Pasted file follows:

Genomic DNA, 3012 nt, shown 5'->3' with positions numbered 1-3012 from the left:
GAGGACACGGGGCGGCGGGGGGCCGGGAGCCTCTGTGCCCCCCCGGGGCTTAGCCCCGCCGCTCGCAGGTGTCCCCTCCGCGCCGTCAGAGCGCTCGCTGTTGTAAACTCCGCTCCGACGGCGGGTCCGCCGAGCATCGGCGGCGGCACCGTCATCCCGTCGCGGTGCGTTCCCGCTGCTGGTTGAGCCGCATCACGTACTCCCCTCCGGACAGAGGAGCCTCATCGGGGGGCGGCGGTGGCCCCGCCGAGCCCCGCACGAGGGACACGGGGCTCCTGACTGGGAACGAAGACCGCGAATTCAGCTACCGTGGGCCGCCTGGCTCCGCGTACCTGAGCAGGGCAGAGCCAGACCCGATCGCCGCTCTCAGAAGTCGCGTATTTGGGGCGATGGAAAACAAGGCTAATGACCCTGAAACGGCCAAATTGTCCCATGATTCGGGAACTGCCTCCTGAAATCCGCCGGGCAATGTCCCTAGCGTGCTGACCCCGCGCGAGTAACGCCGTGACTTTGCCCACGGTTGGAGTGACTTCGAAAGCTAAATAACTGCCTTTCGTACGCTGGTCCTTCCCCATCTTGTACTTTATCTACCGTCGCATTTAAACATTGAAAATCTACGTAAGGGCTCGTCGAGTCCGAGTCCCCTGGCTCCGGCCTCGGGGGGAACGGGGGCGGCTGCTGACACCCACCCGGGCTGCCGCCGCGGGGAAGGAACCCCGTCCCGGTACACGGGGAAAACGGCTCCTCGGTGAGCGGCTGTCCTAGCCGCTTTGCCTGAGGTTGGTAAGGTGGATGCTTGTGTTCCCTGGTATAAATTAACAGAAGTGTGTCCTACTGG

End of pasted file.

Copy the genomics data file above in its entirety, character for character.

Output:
Genomic DNA, 3012 nt, shown 5'->3' with positions numbered 1-3012 from the left:
GAGGACACGGGGCGGCGGGGGGCCGGGAGCCTCTGTGCCCCCCCGGGGCTTAGCCCCGCCGCTCGCAGGTGTCCCCTCCGCGCCGTCAGAGCGCTCGCTGTTGTAAACTCCGCTCCGACGGCGGGTCCGCCGAGCATCGGCGGCGGCACCGTCATCCCGTCGCGGTGCGTTCCCGCTGCTGGTTGAGCCGCATCACGTACTCCCCTCCGGACAGAGGAGCCTCATCGGGGGGCGGCGGTGGCCCCGCCGAGCCCCGCACGAGGGACACGGGGCTCCTGACTGGGAACGAAGACCGCGAATTCAGCTACCGTGGGCCGCCTGGCTCCGCGTACCTGAGCAGGGCAGAGCCAGACCCGATCGCCGCTCTCAGAAGTCGCGTATTTGGGGCGATGGAAAACAAGGCTAATGACCCTGAAACGGCCAAATTGTCCCATGATTCGGGAACTGCCTCCTGAAATCCGCCGGGCAATGTCCCTAGCGTGCTGACCCCGCGCGAGTAACGCCGTGACTTTGCCCACGGTTGGAGTGACTTCGAAAGCTAAATAACTGCCTTTCGTACGCTGGTCCTTCCCCATCTTGTACTTTATCTACCGTCGCATTTAAACATTGAAAATCTACGTAAGGGCTCGTCGAGTCCGAGTCCCCTGGCTCCGGCCTCGGGGGGAACGGGGGCGGCTGCTGACACCCACCCGGGCTGCCGCCGCGGGGAAGGAACCCCGTCCCGGTACACGGGGAAAACGGCTCCTCGGTGAGCGGCTGTCCTAGCCGCTTTGCCTGAGGTTGGTAAGGTGGATGCTTGTGTTCCCTGGTATAAATTAACAGAAGTGTGTCCTACTGG